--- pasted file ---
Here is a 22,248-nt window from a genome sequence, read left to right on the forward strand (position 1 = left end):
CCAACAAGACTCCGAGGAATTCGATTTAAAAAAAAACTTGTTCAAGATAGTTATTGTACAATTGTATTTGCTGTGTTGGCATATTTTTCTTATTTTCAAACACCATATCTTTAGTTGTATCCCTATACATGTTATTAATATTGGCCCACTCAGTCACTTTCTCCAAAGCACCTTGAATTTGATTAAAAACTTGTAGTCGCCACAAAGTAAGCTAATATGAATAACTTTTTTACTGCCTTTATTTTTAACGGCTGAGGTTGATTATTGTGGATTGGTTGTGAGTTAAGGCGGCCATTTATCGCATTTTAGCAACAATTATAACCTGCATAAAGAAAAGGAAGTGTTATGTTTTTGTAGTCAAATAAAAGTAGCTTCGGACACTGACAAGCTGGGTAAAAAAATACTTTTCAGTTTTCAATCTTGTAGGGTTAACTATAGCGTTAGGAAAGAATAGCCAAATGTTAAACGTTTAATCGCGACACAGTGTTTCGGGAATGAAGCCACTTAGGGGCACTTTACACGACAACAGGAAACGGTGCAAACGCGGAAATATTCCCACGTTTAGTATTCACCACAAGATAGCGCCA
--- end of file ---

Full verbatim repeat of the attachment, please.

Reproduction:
Here is a 22,248-nt window from a genome sequence, read left to right on the forward strand (position 1 = left end):
CCAACAAGACTCCGAGGAATTCGATTTAAAAAAAAACTTGTTCAAGATAGTTATTGTACAATTGTATTTGCTGTGTTGGCATATTTTTCTTATTTTCAAACACCATATCTTTAGTTGTATCCCTATACATGTTATTAATATTGGCCCACTCAGTCACTTTCTCCAAAGCACCTTGAATTTGATTAAAAACTTGTAGTCGCCACAAAGTAAGCTAATATGAATAACTTTTTTACTGCCTTTATTTTTAACGGCTGAGGTTGATTATTGTGGATTGGTTGTGAGTTAAGGCGGCCATTTATCGCATTTTAGCAACAATTATAACCTGCATAAAGAAAAGGAAGTGTTATGTTTTTGTAGTCAAATAAAAGTAGCTTCGGACACTGACAAGCTGGGTAAAAAAATACTTTTCAGTTTTCAATCTTGTAGGGTTAACTATAGCGTTAGGAAAGAATAGCCAAATGTTAAACGTTTAATCGCGACACAGTGTTTCGGGAATGAAGCCACTTAGGGGCACTTTACACGACAACAGGAAACGGTGCAAACGCGGAAATATTCCCACGTTTAGTATTCACCACAAGATAGCGCCA